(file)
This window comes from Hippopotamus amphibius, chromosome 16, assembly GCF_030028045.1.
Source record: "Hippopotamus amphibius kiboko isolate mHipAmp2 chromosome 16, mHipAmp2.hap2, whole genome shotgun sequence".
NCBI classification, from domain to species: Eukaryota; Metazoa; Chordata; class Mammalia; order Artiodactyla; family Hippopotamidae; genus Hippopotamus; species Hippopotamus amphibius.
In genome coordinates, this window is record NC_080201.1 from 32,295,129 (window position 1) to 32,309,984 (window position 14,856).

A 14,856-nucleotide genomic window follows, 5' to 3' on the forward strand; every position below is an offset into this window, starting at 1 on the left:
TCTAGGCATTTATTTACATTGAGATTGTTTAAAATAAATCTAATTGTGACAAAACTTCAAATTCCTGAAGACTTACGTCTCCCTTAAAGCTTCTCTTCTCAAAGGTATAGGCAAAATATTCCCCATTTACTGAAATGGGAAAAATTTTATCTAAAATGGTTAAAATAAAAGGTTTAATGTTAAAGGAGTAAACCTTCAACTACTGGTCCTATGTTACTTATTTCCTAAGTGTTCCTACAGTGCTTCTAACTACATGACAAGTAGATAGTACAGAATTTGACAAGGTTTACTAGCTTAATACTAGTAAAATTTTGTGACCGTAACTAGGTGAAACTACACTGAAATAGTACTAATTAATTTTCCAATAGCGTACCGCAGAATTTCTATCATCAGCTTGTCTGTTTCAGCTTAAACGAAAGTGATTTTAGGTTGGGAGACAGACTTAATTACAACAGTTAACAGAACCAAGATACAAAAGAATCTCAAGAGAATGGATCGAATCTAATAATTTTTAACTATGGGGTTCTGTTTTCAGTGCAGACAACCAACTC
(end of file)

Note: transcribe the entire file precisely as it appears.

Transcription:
This window comes from Hippopotamus amphibius, chromosome 16, assembly GCF_030028045.1.
Source record: "Hippopotamus amphibius kiboko isolate mHipAmp2 chromosome 16, mHipAmp2.hap2, whole genome shotgun sequence".
NCBI classification, from domain to species: Eukaryota; Metazoa; Chordata; class Mammalia; order Artiodactyla; family Hippopotamidae; genus Hippopotamus; species Hippopotamus amphibius.
In genome coordinates, this window is record NC_080201.1 from 32,295,129 (window position 1) to 32,309,984 (window position 14,856).

A 14,856-nucleotide genomic window follows, 5' to 3' on the forward strand; every position below is an offset into this window, starting at 1 on the left:
TCTAGGCATTTATTTACATTGAGATTGTTTAAAATAAATCTAATTGTGACAAAACTTCAAATTCCTGAAGACTTACGTCTCCCTTAAAGCTTCTCTTCTCAAAGGTATAGGCAAAATATTCCCCATTTACTGAAATGGGAAAAATTTTATCTAAAATGGTTAAAATAAAAGGTTTAATGTTAAAGGAGTAAACCTTCAACTACTGGTCCTATGTTACTTATTTCCTAAGTGTTCCTACAGTGCTTCTAACTACATGACAAGTAGATAGTACAGAATTTGACAAGGTTTACTAGCTTAATACTAGTAAAATTTTGTGACCGTAACTAGGTGAAACTACACTGAAATAGTACTAATTAATTTTCCAATAGCGTACCGCAGAATTTCTATCATCAGCTTGTCTGTTTCAGCTTAAACGAAAGTGATTTTAGGTTGGGAGACAGACTTAATTACAACAGTTAACAGAACCAAGATACAAAAGAATCTCAAGAGAATGGATCGAATCTAATAATTTTTAACTATGGGGTTCTGTTTTCAGTGCAGACAACCAACTC